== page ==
The violence against women continues to extend in India, but within the recent past, to attenuate crime against women and in tune with the constitutional mandates, the state has enacted many women-specific laws and also introduced specific amendments to Indian legal code, the Indian Criminal Procedure Code, the Evidence Act and other Statutes.

These changes were necessitated to reinforce rate of conviction as at the present it’s noticed that in women related crimes conviction rate may be a meagre 4%. Therefore, at times, critics have acknowledged that little or no effort, both in terms of creating the law more sensitive to women and in terms of enforcing it’s been made within the past few years by the State to truly curb or affect the violence. Women still suffer without adequate legal or other redress.

To make the study manageable, the main target is on some women-specific provision within the Indian legal code and other important legislation concerning crime against women generally and dowry death and dowry-related crimes, rape and sexual abuse including molestation, violence and indecent representation of girls, especially are analyzed as per the acts and therefore the laws.


The term “dowry death” and “dowry murder” first began to be used around 1977-78 when investigations disclosed the facts that deaths of married women, which for years had been camouflaged by the police as accidents or suicides, were actually murders or abetted suicides, preceded by prolonged physical and mental torture by the husband and in-laws in regard to dowry demand. Rather than describing them as “wife murders” or “abetted suicides” the women’s organizations began calling them “dowry deaths”.

Section 113B Penal code has been added by the Dowry Prohibition (Amendment) Act No.43 of 1986[1] which was with effect from 19th November 1986. This was exhausted order to unravel the increasing problem of dowry death. The word dowry death has been defined in 304B Indian code and thus the term dowry has been defined in Section 2 of the Dowry Prohibition Act 1961.[2]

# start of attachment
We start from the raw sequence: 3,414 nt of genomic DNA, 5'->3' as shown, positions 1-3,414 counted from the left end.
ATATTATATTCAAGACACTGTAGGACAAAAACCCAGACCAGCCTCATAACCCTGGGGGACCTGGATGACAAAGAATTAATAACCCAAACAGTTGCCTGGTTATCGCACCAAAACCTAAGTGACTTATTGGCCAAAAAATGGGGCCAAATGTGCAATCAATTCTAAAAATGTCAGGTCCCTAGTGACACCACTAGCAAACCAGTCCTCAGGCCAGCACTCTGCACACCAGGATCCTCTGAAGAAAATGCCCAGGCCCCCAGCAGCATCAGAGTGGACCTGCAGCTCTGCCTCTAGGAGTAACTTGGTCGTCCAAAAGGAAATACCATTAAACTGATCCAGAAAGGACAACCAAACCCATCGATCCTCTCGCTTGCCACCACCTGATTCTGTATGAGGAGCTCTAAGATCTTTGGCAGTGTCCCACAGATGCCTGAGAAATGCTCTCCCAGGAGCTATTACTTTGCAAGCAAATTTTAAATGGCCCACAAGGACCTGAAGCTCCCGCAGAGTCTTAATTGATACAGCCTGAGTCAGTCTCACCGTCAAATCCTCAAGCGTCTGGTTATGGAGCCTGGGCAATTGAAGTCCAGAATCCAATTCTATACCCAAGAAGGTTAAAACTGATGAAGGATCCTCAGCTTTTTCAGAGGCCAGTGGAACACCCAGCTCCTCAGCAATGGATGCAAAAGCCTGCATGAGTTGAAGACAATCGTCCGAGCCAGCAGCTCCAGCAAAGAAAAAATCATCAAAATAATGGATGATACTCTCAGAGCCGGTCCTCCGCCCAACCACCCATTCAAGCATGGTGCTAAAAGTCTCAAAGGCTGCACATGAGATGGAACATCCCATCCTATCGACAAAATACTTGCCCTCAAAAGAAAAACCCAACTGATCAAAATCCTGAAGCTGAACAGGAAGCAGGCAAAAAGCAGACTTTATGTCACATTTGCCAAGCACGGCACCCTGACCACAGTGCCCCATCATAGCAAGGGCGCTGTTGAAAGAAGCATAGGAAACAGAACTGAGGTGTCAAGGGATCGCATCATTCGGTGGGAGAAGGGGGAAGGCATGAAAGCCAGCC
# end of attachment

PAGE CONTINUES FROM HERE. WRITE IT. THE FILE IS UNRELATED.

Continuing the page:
The Section 113B Indian Evidence Act, 1872 deals with the dowry death. Section 113B[3] states that: “Presumption on dowry death. -When the question is whether or not or not a private has committed the dowry death of a woman and it’s shown that soon before her death such woman has been subjected by such person to cruelty or harassment for, or in regard to, any demand for dowry; the court shall presume that such person had caused the dowry death”. Meaning as in Section 304-B, Indian Penal Code,1860 [4]

Section 304 B of the Indian Penal code states that Dowry death[5]

Where the death of a woman is caused by any burns or bodily injury or occurs otherwise than under normal circumstances within seven years of her marriage and it’s shown that soon before her death she was subjected to cruelty or harassment by her husband or any relative of her husband for, or in regard to, any demand for dowry, such death shall be called “dowry death”, and such husband or relative shall be deemed to possess caused her death.

In Bhoom Singh v. State of Uttar Pradesh 1992, Cri L J, 2294 the Allahabad supreme court took the view that section 113B of the Indian Evidence Act is procedural and thus is retrospective operational . Under section 113B of the Indian Evidence Act the presumption of dowry death arises if the death takes place within seven years of marriage and there’s evidence to point out that she was subjected to harassment and cruelty.